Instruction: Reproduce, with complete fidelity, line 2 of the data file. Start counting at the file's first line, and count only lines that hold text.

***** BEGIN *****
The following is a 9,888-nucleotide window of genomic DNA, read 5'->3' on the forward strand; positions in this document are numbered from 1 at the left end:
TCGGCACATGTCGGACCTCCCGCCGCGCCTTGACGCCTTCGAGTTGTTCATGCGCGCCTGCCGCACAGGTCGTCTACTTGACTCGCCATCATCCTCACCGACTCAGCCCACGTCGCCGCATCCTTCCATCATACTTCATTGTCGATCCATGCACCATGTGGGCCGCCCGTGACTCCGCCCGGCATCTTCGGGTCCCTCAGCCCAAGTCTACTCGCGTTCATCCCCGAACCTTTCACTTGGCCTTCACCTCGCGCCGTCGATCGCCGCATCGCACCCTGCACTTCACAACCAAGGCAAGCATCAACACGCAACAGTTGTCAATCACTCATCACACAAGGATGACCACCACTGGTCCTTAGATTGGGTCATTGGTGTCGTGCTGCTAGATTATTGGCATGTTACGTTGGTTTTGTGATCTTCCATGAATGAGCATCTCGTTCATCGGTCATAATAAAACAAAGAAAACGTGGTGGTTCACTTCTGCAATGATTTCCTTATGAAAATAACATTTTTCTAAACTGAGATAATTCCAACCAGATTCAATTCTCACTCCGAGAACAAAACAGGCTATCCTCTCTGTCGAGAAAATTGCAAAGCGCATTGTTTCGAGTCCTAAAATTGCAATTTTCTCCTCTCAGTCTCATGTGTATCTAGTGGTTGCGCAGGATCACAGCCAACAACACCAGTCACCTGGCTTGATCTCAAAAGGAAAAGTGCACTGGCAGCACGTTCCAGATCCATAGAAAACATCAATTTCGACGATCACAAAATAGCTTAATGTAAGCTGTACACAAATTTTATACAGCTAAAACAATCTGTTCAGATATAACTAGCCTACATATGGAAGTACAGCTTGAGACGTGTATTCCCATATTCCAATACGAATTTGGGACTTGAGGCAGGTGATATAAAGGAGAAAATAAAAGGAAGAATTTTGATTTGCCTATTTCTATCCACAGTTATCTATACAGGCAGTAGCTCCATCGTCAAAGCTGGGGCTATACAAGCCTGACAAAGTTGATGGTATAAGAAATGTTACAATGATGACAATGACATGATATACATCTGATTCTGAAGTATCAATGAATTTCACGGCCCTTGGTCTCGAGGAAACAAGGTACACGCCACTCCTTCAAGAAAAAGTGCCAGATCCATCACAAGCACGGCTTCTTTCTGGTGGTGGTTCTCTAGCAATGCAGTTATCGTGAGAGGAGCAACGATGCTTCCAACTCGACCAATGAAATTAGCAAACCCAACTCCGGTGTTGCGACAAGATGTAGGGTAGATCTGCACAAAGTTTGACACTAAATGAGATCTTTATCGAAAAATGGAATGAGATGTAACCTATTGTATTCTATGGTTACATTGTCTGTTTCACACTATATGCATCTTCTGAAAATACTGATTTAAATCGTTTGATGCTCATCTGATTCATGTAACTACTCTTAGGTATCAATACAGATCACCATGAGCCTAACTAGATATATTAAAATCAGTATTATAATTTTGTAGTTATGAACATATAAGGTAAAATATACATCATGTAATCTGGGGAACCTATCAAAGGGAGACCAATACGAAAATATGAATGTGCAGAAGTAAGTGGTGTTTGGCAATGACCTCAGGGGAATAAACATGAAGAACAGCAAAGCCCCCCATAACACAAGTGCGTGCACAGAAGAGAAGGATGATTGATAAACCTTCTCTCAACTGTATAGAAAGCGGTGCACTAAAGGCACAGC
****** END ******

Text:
TCGGCACATGTCGGACCTCCCGCCGCGCCTTGACGCCTTCGAGTTGTTCATGCGCGCCTGCCGCACAGGTCGTCTACTTGACTCGCCATCATCCTCACCGACTCAGCCCACGTCGCCGCATCCTTCCATCATACTTCATTGTCGATCCATGCACCATGTGGGCCGCCCGTGACTCCGCCCGGCATCTTCGGGTCCCTCAGCCCAAGTCTACTCGCGTTCATCCCCGAACCTTTCACTTGGCCTTCACCTCGCGCCGTCGATCGCCGCATCGCACCCTGCACTTCACAACCAAGGCAAGCATCAACACGCAACAGTTGTCAATCACTCATCACACAAGGATGACCACCACTGGTCCTTAGATTGGGTCATTGGTGTCGTGCTGCTAGATTATTGGCATGTTACGTTGGTTTTGTGATCTTCCATGAATGAGCATCTCGTTCATCGGTCATAATAAAACAAAGAAAACGTGGTGGTTCACTTCTGCAATGATTTCCTTATGAAAATAACATTTTTCTAAACTGAGATAATTCCAACCAGATTCAATTCTCACTCCGAGAACAAAACAGGCTATCCTCTCTGTCGAGAAAATTGCAAAGCGCATTGTTTCGAGTCCTAAAATTGCAATTTTCTCCTCTCAGTCTCATGTGTATCTAGTGGTTGCGCAGGATCACAGCCAACAACACCAGTCACCTGGCTTGATCTCAAAAGGAAAAGTGCACTGGCAGCACGTTCCAGATCCATAGAAAACATCAATTTCGACGATCACAAAATAGCTTAATGTAAGCTGTACACAAATTTTATACAGCTAAAACAATCTGTTCAGATATAACTAGCCTACATATGGAAGTACAGCTTGAGACGTGTATTCCCATATTCCAATACGAATTTGGGACTTGAGGCAGGTGATATAAAGGAGAAAATAAAAGGAAGAATTTTGATTTGCCTATTTCTATCCACAGTTATCTATACAGGCAGTAGCTCCATCGTCAAAGCTGGGGCTATACAAGCCTGACAAAGTTGATGGTATAAGAAATGTTACAATGATGACAATGACATGATATACATCTGATTCTGAAGTATCAATGAATTTCACGGCCCTTGGTCTCGAGGAAACAAGGTACACGCCACTCCTTCAAGAAAAAGTGCCAGATCCATCACAAGCACGGCTTCTTTCTGGTGGTGGTTCTCTAGCAATGCAGTTATCGTGAGAGGAGCAACGATGCTTCCAACTCGACCAATGAAATTAGCAAACCCAACTCCGGTGTTGCGACAAGATGTAGGGTAGATCTGCACAAAGTTTGACACTAAATGAGATCTTTATCGAAAAATGGAATGAGATGTAACCTATTGTATTCTATGGTTACATTGTCTGTTTCACACTATATGCATCTTCTGAAAATACTGATTTAAATCGTTTGATGCTCATCTGATTCATGTAACTACTCTTAGGTATCAATACAGATCACCATGAGCCTAACTAGATATATTAAAATCAGTATTATAATTTTGTAGTTATGAACATATAAGGTAAAATATACATCATGTAATCTGGGGAACCTATCAAAGGGAGACCAATACGAAAATATGAATGTGCAGAAGTAAGTGGTGTTTGGCAATGACCTCAGGGGAATAAACATGAAGAACAGCAAAGCCCCCCATAACACAAGTGCGTGCACAGAAGAGAAGGATGATTGATAAACCTTCTCTCAACTGTATAGAAAGCGGTGCACTAAAGGCACAGC